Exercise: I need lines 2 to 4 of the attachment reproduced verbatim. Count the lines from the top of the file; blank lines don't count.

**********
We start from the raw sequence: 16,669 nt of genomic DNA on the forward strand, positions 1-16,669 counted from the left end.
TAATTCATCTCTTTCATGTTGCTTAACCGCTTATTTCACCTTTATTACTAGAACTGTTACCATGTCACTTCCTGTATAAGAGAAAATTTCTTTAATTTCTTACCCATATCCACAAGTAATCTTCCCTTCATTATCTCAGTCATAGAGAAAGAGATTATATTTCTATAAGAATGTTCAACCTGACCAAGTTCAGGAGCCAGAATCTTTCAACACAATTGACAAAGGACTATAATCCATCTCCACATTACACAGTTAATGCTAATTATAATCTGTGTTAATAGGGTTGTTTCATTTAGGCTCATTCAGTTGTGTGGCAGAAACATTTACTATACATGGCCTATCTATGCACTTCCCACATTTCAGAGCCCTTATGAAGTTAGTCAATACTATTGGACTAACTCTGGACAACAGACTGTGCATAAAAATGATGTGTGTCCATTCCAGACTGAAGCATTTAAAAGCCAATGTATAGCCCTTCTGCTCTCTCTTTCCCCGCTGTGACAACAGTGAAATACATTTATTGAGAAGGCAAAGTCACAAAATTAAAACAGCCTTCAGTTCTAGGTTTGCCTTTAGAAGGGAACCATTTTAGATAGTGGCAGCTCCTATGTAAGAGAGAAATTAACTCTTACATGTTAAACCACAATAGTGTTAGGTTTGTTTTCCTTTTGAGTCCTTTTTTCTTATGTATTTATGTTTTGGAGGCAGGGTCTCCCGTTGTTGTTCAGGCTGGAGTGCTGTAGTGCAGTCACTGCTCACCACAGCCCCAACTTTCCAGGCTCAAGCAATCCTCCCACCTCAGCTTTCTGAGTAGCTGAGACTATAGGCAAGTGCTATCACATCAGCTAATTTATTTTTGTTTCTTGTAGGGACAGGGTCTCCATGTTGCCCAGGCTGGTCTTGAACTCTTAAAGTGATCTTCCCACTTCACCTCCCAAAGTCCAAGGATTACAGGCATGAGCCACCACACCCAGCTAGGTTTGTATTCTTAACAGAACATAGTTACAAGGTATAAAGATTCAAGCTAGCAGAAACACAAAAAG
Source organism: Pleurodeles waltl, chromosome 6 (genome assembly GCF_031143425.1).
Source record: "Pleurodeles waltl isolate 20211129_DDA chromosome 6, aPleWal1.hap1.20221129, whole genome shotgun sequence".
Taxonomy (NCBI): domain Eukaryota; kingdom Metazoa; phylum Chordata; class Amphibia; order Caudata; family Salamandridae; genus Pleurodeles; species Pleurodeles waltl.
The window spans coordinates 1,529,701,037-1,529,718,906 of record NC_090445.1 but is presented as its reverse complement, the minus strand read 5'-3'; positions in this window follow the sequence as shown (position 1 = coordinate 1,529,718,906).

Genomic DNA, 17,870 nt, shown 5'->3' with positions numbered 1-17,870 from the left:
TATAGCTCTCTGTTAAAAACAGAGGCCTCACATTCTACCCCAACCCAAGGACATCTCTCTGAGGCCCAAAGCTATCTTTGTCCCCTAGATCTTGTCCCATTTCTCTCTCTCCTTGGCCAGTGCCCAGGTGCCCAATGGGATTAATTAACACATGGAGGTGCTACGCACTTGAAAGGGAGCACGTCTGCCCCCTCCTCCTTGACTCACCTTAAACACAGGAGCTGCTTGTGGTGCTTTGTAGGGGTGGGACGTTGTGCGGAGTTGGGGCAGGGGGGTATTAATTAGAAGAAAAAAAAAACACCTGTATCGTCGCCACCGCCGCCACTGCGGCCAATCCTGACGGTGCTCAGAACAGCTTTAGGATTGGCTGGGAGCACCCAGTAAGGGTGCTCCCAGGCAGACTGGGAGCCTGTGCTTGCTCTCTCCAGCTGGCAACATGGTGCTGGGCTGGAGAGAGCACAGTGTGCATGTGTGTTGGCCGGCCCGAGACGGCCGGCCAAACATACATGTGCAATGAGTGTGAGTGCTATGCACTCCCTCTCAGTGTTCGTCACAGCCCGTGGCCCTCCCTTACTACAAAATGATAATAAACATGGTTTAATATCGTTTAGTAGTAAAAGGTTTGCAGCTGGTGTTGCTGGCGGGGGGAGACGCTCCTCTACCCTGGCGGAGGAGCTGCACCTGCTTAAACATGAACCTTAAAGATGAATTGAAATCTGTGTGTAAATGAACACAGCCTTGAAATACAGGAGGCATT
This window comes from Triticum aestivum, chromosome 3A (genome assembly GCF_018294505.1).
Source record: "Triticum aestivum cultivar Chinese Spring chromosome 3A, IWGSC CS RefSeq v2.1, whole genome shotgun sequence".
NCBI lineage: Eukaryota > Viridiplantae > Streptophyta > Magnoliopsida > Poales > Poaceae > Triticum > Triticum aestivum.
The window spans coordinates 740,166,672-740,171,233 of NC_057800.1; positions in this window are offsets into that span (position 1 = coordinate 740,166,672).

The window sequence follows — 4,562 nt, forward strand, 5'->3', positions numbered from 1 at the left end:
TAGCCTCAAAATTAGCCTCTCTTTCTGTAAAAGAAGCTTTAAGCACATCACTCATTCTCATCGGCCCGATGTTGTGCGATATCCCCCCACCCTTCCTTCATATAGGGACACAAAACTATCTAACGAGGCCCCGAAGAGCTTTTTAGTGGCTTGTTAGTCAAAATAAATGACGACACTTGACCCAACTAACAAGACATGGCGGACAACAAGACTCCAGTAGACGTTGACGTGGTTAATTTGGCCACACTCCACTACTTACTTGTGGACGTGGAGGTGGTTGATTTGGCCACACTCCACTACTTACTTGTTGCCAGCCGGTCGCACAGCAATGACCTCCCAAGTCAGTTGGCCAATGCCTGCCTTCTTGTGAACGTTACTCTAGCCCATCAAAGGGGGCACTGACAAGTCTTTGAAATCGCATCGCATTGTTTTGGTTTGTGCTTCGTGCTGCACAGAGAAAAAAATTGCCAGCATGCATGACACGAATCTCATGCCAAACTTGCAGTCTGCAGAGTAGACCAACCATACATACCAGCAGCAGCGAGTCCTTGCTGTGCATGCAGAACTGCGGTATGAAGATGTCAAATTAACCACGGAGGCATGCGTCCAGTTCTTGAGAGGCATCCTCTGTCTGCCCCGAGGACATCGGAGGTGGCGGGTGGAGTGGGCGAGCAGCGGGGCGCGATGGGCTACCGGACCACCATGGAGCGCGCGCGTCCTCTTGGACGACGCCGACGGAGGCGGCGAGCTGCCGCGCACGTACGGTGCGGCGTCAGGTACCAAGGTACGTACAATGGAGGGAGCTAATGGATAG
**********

TAATTCATCTCTTTCATGTTGCTTAACCGCTTATTTCACCTTTATTACTAGAACTGTTACCATGTCACTTCCTGTATAAGAGAAAATTTCTTTAATTTCTTACCCATATCCACAAGTAATCTTCCCTTCATTATCTCAGTCATAGAGAAAGAGATTATATTTCTATAAGAATGTTCAACCTGACCAAGTTCAGGAGCCAGAATCTTTCAACACAATTGACAAAGGACTATAATCCATCTCCACATTACACAGTTAATGCTAATTATAATCTGTGTTAATAGGGTTGTTTCATTTAGGCTCATTCAGTTGTGTGGCAGAAACATTTACTATACATGGCCTATCTATGCACTTCCCACATTTCAGAGCCCTTATGAAGTTAGTCAATACTATTGGACTAACTCTGGACAACAGACTGTGCATAAAAATGATGTGTGTCCATTCCAGACTGAAGCATTTAAAAGCCAATGTATAGCCCTTCTGCTCTCTCTTTCCCCGCTGTGACAACAGTGAAATACATTTATTGAGAAGGCAAAGTCACAAAATTAAAACAGCCTTCAGTTCTAGGTTTGCCTTTAGAAGGGAACCATTTTAGATAGTGGCAGCTCCTATGTAAGAGAGAAATTAACTCTTACATGTTAAACCACAATAGTGTTAGGTTTGTTTTCCTTTTGAGTCCTTTTTTCTTATGTATTTATGTTTTGGAGGCAGGGTCTCCCGTTGTTGTTCAGGCTGGAGTGCTGTAGTGCAGTCACTGCTCACCACAGCCCCAACTTTCCAGGCTCAAGCAATCCTCCCACCTCAGCTTTCTGAGTAGCTGAGACTATAGGCAAGTGCTATCACATCAGCTAATTTATTTTTGTTTCTTGTAGGGACAGGGTCTCCATGTTGCCCAGGCTGGTCTTGAACTCTTAAAGTGATCTTCCCACTTCACCTCCCAAAGTCCAAGGATTACAGGCATGAGCCACCACACCCAGCTAGGTTTGTATTCTTAACAGAACATAGTTACAAGGTATAAAGATTCAAGCTAGCAGAAACACAAAAAG
Source organism: Pleurodeles waltl, chromosome 6 (genome assembly GCF_031143425.1).
Source record: "Pleurodeles waltl isolate 20211129_DDA chromosome 6, aPleWal1.hap1.20221129, whole genome shotgun sequence".